“It is due during the summer. They want to know what your plan is and how you’re going to accommodate foster care students within your system. Last year we had seven. This year we anticipate nine. You want to make sure you remove any barriers,” Kallhoff explained. “Of course you want to remove barriers for any student, but you certainly want to remove barriers for foster care students who have had challenges they’ve had to go through already in their young lives. You want to make sure their school life is as smooth as it can be.”

As part of that plan, Demopolis High will partner with the Marengo County office of the Department of Human Resources to afford students in foster care every possible resource.

“It talks about the partnership with DHR, removing any barriers as far as lunch status, and just make sure they’re comfortable and things are going well in school,” Kallhoff said. “Dawn Hewitt is our go-to person. It’s communication. It’s her knowing that she has a direct line to Gina Johnston, our principals, our counselors, me. When they have a student they’re having to deal with for whatever reason, they’re not having to go through red tape and we’re making sure we can identify that child that particular school day and just make things as smooth as possible for that child.”

Kiser prepared to lead Demopolis Middle School

Brandon Kiser did not grow up with the intention of entering education but he has since done a lot of his growing up in education. The new Demopolis Middle School principal, Kiser has spent five years in administrative roles despite only being in his early 30s.

“Initially it was, there is a scholarship available,” Kiser, who is nearing his fourth degree in education, said of the decision to pursue the field. “In high school, I didn’t really know what I wanted to do. There was a scholarship available for education at Auburn. I took it and went with it. I really enjoyed getting the know the students and developing those relationships. It really started to take off when I was getting my master’s. I was really enjoying what I was doing and making a difference in people’s lives.”

Kiser got his Bachelor’s in General Science Education from Auburn before obtaining a Master’s in Instructional Leadership from Troy-Phenix City. He went on to get his Ed.S. in Educational Leadership from Auburn and is now only a dissertation away from completing his Ph.D. in Educational Leadership.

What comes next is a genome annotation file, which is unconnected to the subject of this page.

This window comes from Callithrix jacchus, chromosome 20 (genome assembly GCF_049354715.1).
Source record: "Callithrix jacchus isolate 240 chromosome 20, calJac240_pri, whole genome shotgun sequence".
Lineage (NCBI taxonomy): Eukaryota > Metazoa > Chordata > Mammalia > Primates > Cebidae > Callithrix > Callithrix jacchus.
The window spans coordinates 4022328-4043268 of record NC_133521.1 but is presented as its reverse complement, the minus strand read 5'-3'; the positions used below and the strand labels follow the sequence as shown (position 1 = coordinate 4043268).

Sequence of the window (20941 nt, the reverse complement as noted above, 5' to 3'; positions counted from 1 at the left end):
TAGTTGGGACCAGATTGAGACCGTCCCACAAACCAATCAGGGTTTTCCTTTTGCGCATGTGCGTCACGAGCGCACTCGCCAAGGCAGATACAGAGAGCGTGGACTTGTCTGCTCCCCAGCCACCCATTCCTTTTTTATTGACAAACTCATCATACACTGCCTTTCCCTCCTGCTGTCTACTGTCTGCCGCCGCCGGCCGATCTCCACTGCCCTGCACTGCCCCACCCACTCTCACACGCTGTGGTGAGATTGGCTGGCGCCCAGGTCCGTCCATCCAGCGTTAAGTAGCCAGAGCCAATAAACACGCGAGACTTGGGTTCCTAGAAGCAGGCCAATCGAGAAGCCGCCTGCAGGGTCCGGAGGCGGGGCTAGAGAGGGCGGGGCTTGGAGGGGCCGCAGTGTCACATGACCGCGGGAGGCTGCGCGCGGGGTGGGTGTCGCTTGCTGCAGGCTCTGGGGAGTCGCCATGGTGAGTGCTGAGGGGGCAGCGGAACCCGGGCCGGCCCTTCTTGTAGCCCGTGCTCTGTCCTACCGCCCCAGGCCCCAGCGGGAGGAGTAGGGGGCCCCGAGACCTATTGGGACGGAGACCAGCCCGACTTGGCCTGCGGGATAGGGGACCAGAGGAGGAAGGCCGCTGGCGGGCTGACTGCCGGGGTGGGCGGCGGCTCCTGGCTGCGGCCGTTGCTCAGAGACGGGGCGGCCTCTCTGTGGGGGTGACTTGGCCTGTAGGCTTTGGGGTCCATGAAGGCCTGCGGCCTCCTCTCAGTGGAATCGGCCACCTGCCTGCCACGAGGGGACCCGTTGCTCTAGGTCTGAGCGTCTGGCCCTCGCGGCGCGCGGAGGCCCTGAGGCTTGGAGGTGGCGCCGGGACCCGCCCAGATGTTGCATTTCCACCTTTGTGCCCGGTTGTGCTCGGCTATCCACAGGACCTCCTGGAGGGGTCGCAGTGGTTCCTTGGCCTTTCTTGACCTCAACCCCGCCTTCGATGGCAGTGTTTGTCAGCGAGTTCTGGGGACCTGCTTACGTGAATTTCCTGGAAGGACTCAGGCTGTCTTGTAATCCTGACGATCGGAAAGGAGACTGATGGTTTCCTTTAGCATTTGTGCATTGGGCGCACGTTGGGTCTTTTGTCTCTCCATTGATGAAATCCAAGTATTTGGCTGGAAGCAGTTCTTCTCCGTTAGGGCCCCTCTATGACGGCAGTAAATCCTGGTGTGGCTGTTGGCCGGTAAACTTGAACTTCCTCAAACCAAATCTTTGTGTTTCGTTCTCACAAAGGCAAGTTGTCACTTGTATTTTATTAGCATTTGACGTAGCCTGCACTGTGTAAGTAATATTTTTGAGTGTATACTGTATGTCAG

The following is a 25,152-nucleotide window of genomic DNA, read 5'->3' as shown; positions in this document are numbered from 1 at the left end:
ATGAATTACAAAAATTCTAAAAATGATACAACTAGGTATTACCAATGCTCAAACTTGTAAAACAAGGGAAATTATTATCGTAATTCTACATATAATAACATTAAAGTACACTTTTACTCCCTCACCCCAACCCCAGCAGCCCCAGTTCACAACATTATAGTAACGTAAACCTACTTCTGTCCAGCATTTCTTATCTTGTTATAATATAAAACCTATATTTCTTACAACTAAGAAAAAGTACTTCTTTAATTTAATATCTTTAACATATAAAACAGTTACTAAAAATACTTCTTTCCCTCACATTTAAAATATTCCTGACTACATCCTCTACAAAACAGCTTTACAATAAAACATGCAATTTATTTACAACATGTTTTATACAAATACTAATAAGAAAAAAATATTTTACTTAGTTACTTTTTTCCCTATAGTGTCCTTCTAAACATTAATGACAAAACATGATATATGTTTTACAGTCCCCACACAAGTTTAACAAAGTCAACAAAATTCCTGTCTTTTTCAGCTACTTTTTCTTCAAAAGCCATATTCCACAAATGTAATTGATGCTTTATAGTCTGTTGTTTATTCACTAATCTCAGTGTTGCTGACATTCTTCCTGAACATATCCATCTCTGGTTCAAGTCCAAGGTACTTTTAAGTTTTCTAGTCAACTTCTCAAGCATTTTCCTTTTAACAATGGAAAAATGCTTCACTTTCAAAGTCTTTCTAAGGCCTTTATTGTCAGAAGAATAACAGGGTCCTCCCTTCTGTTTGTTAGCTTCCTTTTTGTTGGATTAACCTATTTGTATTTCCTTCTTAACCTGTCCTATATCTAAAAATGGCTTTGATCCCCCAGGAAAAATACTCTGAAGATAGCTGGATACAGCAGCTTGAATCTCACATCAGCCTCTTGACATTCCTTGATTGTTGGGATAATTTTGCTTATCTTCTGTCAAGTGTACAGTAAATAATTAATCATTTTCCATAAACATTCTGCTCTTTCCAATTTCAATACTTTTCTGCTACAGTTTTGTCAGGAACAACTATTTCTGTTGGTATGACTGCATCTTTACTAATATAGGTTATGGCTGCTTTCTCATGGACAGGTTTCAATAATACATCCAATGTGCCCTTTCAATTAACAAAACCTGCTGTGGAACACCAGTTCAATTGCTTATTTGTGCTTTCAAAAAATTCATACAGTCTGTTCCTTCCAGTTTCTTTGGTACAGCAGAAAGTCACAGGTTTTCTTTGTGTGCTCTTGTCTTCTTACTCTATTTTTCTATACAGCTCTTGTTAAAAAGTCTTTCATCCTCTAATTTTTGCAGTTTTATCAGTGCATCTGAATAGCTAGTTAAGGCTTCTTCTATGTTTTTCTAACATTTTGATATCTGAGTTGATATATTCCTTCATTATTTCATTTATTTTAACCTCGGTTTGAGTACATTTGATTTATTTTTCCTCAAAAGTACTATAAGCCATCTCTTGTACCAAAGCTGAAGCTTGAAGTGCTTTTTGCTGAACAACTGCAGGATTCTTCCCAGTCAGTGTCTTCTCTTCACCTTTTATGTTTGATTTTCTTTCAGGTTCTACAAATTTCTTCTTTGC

He spent two years as an assistant principal at the middle school level in Russell County before working for two years as the principal at Oliver Elementary in Seale, Alabama. Kiser spent last year as a science teacher while also filling administrative duties at Eufaula.

“Any experience that you can get is going to help you regardless of the level. Definitely there were some things being a secondary teacher I didn’t have a lot of experience with. Some of those things at the elementary and middle school levels help you with the way you look at things,” Kiser said of his varied experiences. “I definitely saw those things that are unique things to the middle school, the challenges they face and the things they need.”

“Mr. Brandon Kiser will be a good fit for the students and staff at DMS as well as the Demopolis community,” Demopolis City Schools Superintendent Kyle Kallhoff said. “he has administrative experience at the elementary, middle and high school levels and understands the importance of instructional leadership.”

As he readies to take over his new post, Kiser is keenly aware of some of the interpersonal challenges that accompany the middle school level, particularly as they relate to students.

“Those interpersonal relationships. Students are learning how to interact with each other. I think that’s one of the things that’s important as a leader is to have things in place so that students can learn how to interact with each other,” Kiser said. “That’s definitely one of the things I noticed as an assistant principal is that it’s good to have something like that in place.”

Kiser takes over Demopolis Middle School after Rollie McCall served as interim principal during the spring semester. McCall, who was filling in after Blaine Hathcock departed the role for the same seat at Demopolis High School, will return to his assistant principal duties for the coming school year.

“He is inheriting a staff who are tight knit and will work hard to provide the best education possible for the 500 students we serve at the middle school,” Kallhoff said. “I look forward to great things that will take place at DMS under Mr. Kiser’s leadership.”

A native of Abilene, Texas, Kiser ultimately graduated from Athens High School and will relocate to Demopolis with his family, which includes his wife Lauren, daughter Ella Kate (7) and son Evan (3). A meet-and-greet with Kiser is set for Wednesday, June 14.

Hathcock drops interim tag, takes over Demopolis High School

Demopolis High School has a new principal following Friday’s called meeting of the Demopolis City Schools Board of Education. The board voted to remove the interim tag from Blaine Hathcock, promoting him to the DHS principal job after nearly five months filling in the role.